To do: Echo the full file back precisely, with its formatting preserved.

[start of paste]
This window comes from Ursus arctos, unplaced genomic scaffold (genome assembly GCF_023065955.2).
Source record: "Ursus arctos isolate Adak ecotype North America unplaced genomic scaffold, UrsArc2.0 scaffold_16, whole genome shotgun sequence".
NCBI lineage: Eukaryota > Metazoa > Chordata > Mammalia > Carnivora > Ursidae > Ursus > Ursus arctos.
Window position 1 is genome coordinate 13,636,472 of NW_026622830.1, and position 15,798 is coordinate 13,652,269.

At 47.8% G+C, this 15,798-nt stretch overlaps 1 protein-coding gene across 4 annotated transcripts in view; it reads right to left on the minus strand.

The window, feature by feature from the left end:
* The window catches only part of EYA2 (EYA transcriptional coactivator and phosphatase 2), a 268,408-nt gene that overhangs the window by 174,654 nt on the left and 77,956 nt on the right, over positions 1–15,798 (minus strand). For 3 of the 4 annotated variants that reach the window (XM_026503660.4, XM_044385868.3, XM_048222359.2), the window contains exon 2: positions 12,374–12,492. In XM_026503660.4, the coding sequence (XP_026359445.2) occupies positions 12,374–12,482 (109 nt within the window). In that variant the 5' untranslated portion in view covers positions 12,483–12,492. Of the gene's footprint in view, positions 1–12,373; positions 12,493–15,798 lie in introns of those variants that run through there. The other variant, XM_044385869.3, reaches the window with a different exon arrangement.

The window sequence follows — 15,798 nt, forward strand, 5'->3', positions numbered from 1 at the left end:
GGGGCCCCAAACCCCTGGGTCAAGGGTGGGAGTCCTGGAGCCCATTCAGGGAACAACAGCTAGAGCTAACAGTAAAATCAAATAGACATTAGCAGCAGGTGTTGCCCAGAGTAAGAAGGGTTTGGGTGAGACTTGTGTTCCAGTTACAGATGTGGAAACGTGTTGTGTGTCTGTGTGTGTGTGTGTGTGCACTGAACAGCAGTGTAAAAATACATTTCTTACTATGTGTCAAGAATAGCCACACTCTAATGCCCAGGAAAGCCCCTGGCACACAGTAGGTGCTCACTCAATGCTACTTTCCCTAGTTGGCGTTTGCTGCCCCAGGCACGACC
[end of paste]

This window comes from Ursus arctos, unplaced genomic scaffold (genome assembly GCF_023065955.2).
Source record: "Ursus arctos isolate Adak ecotype North America unplaced genomic scaffold, UrsArc2.0 scaffold_16, whole genome shotgun sequence".
NCBI lineage: Eukaryota > Metazoa > Chordata > Mammalia > Carnivora > Ursidae > Ursus > Ursus arctos.
Window position 1 is genome coordinate 13,636,472 of NW_026622830.1, and position 15,798 is coordinate 13,652,269.

At 47.8% G+C, this 15,798-nt stretch overlaps 1 protein-coding gene across 4 annotated transcripts in view; it reads right to left on the minus strand.

The window, feature by feature from the left end:
* The window catches only part of EYA2 (EYA transcriptional coactivator and phosphatase 2), a 268,408-nt gene that overhangs the window by 174,654 nt on the left and 77,956 nt on the right, over positions 1–15,798 (minus strand). For 3 of the 4 annotated variants that reach the window (XM_026503660.4, XM_044385868.3, XM_048222359.2), the window contains exon 2: positions 12,374–12,492. In XM_026503660.4, the coding sequence (XP_026359445.2) occupies positions 12,374–12,482 (109 nt within the window). In that variant the 5' untranslated portion in view covers positions 12,483–12,492. Of the gene's footprint in view, positions 1–12,373; positions 12,493–15,798 lie in introns of those variants that run through there. The other variant, XM_044385869.3, reaches the window with a different exon arrangement.

The window sequence follows — 15,798 nt, forward strand, 5'->3', positions numbered from 1 at the left end:
GGGGCCCCAAACCCCTGGGTCAAGGGTGGGAGTCCTGGAGCCCATTCAGGGAACAACAGCTAGAGCTAACAGTAAAATCAAATAGACATTAGCAGCAGGTGTTGCCCAGAGTAAGAAGGGTTTGGGTGAGACTTGTGTTCCAGTTACAGATGTGGAAACGTGTTGTGTGTCTGTGTGTGTGTGTGTGTGCACTGAACAGCAGTGTAAAAATACATTTCTTACTATGTGTCAAGAATAGCCACACTCTAATGCCCAGGAAAGCCCCTGGCACACAGTAGGTGCTCACTCAATGCTACTTTCCCTAGTTGGCGTTTGCTGCCCCAGGCACGACC